Warren Lester Colebank was the first of three children born to Lester and Linda Nasman
Colebank on December 30, 1921 in Madelia.  Lester was working the Cement and Tile factory
at the time.  In 1924 Warren's parents moved to a farm 7 miles from Mentor, Minnesota.  
They grew wheat, barley, oats, flax, fodder corn, alfalfa and wild hay.  They kept horses and
milk cows and raised chickens and hogs.  They sold cream, eggs and pork.  Warren attended
grammar school in district #156 in Woodside Township, Polk County and graduated from
Mentor High School.
Warren joined the Civilian Conservation Corps at Deer River, Minnesota for two years where
he advanced to chief cook.  He enlisted in the U.S. Marines in March, 1942, and was a staff
sgt. in the South Pacific, mainly on Guadalcanal in the Solomon Islands.  At the request of his
cousin Norman, Joyce Furseth corresponded with Warren while he was in the Pacific. Warren
went to visit Joyce when he returned from the war and a romance ensued.
Warren and Joyce were married November 25, 1944 in
East Grand Forks, Minnesota. Joyce is the adopted daughter
of Jotham and Myrtle Lee Furseth and grew up in Edmore,
North Dakota.  She was in nurse's training when the two
got married.  Warren attended electrical trade school at the
North Dakota School of Science in Wahpeton for two years,
then worked as an electrician 6 years in Madelia and 4 years
in Chandler, Minnesota.  
After a year in Goodyear, Arizona, the family moved to Bremerton, Washington where Warren
advanced to power plant dispatcher.  He retired in 1975 at age 53 when he became paraplegic
caused by an AVM inside his spinal cord.
Warren and Joyce had four children, James Warren (10/12/45), Bruce Lester (10/4/47), Lynda
Louise Colebank Corey (11/8/49) and Wendy Jane  (9/21/52).  
Warren wrote several detailed genealogies, including 'From Whence Came the Colebanks,' and
'The Nasman Cousins.' He taught violin and guitar and was an active member of the
Washington Old Time Fiddlers Association.  
June Colebank Blanshan wrote about her brother: "I always looked up to my brother Warren,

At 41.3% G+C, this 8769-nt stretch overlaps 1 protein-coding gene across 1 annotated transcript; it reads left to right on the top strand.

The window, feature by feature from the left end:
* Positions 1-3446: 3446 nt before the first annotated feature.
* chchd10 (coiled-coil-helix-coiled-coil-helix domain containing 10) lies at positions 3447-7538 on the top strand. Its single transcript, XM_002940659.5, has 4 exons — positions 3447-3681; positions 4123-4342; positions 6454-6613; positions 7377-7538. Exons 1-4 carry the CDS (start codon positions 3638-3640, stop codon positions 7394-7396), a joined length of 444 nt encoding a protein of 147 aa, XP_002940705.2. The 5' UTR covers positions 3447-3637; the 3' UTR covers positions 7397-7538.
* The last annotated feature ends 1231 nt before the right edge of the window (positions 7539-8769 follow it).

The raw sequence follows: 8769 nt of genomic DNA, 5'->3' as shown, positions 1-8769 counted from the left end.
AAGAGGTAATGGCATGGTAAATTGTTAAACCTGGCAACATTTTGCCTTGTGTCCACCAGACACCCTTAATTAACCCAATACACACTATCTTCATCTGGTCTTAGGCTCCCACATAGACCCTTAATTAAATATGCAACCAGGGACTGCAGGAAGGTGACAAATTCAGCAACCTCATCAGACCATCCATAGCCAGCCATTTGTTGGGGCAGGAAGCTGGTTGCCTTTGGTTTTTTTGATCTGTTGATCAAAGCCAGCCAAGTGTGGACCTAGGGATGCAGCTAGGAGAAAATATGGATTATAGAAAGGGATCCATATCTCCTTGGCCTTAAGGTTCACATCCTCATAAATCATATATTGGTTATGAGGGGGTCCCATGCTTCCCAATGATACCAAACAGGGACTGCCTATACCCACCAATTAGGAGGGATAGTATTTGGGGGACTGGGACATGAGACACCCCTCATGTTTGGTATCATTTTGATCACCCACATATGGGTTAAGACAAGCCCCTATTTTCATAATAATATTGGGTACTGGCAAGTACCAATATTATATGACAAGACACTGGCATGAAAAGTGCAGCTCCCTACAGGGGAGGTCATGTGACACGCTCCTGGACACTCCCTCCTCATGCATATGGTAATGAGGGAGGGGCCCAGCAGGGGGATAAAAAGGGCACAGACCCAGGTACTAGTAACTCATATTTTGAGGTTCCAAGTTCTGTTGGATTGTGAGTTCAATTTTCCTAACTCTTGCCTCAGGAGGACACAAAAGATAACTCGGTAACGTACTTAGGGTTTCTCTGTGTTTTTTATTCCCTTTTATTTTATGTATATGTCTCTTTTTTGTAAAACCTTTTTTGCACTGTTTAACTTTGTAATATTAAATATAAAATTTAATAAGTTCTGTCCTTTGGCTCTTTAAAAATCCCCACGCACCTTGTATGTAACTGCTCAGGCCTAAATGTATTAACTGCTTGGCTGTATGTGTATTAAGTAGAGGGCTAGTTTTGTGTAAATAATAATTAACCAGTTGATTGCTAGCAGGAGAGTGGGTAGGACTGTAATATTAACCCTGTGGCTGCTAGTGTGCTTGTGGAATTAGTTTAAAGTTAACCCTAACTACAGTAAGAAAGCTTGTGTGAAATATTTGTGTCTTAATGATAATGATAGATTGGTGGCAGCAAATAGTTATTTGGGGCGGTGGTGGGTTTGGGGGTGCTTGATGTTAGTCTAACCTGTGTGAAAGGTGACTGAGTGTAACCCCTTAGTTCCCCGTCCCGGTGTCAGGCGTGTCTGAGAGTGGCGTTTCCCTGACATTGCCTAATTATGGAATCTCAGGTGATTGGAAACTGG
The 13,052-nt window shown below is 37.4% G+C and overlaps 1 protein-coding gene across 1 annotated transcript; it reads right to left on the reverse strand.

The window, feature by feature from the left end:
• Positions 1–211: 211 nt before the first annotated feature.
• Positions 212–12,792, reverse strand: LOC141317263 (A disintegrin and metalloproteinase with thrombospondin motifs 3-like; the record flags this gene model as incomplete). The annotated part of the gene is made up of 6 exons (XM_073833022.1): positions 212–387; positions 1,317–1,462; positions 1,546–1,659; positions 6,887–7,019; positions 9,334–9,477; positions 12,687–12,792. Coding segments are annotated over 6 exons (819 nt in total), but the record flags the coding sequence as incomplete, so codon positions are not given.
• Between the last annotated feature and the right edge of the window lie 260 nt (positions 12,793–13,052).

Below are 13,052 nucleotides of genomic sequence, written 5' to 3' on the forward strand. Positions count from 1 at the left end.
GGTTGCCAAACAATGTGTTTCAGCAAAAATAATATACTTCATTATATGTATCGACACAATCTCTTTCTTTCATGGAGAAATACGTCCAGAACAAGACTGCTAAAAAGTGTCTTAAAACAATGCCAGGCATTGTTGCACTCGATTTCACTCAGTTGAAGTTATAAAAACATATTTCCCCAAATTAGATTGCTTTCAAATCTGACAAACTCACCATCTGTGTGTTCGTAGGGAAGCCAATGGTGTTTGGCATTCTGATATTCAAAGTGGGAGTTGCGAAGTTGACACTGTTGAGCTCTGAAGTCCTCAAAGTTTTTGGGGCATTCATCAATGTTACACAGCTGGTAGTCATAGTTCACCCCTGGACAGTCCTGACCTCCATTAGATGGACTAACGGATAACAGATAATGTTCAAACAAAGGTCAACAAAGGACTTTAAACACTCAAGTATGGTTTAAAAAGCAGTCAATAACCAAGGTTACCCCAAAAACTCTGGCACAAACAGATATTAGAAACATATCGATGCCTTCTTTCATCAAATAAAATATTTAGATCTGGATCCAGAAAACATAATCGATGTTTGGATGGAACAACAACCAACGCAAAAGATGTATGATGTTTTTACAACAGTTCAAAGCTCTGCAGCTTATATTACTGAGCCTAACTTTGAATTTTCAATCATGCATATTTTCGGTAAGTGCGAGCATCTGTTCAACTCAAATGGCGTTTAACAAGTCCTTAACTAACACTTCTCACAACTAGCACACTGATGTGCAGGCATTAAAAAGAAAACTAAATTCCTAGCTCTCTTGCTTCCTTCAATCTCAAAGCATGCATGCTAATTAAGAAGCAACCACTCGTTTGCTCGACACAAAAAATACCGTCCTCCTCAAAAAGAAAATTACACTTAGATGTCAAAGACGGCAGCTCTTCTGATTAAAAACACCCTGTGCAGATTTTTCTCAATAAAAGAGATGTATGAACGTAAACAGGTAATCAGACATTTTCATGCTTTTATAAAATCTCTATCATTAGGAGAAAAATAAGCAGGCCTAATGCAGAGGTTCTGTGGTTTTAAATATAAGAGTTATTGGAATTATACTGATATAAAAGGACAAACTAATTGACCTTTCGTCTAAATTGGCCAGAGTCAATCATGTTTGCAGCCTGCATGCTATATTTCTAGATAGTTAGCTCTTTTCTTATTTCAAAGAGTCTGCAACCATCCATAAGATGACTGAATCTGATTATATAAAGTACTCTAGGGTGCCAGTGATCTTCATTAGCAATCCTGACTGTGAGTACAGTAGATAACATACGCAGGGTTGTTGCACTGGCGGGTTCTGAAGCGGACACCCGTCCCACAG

not just because he was 6'3" tall, but because he was good looking, talented and a real nice guy.
Warren had the croup really bad one winter.  He may have had a touch of TB at the time
because a classmate of his died of TB that year (about 5th grade).  
Warren was bright in school.  In high school he never took a book home to study except once
when he had to learn a poem, and yet he had a 4-year B average.  In country school he even
skipped a grade.
Warren was interested in music from the time he was ten years old.  For his first performance
he sang and accompanied himself on the ukulele for PTA.  By the time he was 15 he was
playing guitar.  I remember him sitting by the radio with his guitar, listening intently to any
guitar music and trying to copy it.  I think it was about this time he acquired an old violin that
had to be fixed up and then he taught himself to play.  It seemed like he could play any stringed
instrument he picked up.  While Warren was in the Marines he organized his own little band,
'The Colebank, Johnson and Johnson Band.'"
Warren was a kind, gracious man who loved music and smiled a lot.  He died on October 21,
1995 at age 73.

*Some of the information for this article was taken from 'From Whence Came the Colebanks' by Warren
Colebank and from 'William Cunningham' by June Colebank Blanshan.
Warren playing violin for a church service on Guadalcanal in WWII.